While the recent March for Science attracted 1,700 marchers in San Antonio, many scientists believe that encouraging Latino students to enter science careers is a critical step for the future. Encouraging youth to enter these careers is not only an important step for their future, but for the nation.
Jackson Antonio Alexander Garcia was one of the marchers in San Antonio. He is a graduate of Brandeis High School and majors in engineering at the University of Texas at San Antonio.
“Growing up in a Hispanic household taught me perseverance through tough obstacles. That’s a trademark of our community. The path to a career in engineering wasn’t always easy, but focusing on my goals and never having quitting as an option got me to where I am, but there’s more work to do,” said Garcia.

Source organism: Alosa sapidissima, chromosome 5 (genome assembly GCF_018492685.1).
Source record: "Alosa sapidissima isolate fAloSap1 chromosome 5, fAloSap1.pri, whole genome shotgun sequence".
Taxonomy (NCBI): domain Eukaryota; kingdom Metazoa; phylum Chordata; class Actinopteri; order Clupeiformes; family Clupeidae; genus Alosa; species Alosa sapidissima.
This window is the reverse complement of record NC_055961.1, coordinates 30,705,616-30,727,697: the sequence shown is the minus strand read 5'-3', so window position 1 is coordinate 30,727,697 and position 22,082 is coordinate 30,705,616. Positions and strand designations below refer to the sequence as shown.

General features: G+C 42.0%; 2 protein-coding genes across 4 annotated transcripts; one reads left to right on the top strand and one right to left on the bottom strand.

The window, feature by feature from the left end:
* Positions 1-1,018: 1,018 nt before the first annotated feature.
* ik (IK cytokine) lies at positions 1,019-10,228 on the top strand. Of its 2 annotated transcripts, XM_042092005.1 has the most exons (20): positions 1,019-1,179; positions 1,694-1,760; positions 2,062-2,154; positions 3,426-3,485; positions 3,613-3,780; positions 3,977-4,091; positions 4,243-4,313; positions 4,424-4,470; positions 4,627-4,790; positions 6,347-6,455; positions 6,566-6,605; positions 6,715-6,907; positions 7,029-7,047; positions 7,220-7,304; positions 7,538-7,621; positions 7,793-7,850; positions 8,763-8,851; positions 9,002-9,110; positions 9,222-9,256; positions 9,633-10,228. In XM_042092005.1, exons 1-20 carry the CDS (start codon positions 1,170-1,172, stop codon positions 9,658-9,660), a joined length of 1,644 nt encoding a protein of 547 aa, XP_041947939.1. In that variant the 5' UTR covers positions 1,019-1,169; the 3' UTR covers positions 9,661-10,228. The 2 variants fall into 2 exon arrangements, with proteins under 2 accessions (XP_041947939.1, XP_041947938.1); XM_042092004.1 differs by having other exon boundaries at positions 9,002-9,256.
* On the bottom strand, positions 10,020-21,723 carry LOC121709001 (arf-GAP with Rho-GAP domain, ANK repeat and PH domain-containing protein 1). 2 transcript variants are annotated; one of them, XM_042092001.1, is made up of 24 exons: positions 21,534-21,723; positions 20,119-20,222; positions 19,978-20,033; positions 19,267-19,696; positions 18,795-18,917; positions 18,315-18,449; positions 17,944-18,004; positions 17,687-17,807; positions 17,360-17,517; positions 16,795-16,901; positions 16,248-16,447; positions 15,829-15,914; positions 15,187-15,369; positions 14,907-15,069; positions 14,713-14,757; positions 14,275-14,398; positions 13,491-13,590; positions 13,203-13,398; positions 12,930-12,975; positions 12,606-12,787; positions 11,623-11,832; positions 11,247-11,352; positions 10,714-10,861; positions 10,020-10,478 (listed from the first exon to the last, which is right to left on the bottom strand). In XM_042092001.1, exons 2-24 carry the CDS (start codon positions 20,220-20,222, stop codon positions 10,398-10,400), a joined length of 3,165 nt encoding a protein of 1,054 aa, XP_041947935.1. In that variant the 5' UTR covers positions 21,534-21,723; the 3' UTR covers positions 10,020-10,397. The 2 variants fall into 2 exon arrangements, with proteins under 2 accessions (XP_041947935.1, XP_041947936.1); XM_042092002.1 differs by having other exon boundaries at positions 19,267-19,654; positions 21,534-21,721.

Currently, the United States is 17th in science and 25th in mathematics in industrialized countries. Approximately 500,000 technology jobs are open. There are projected increases in STEM jobs through 2020.
The US Army and the Hispanic Heritage Foundation have been actively promoting paths to STEM fields among young Latino high school students. With the input of professionals in those fields, students are finding pathways to enter those professions. The intent is to spark interest and confidence for students to take opportunities that will lead to higher education and filling jobs will well paid, educated workers.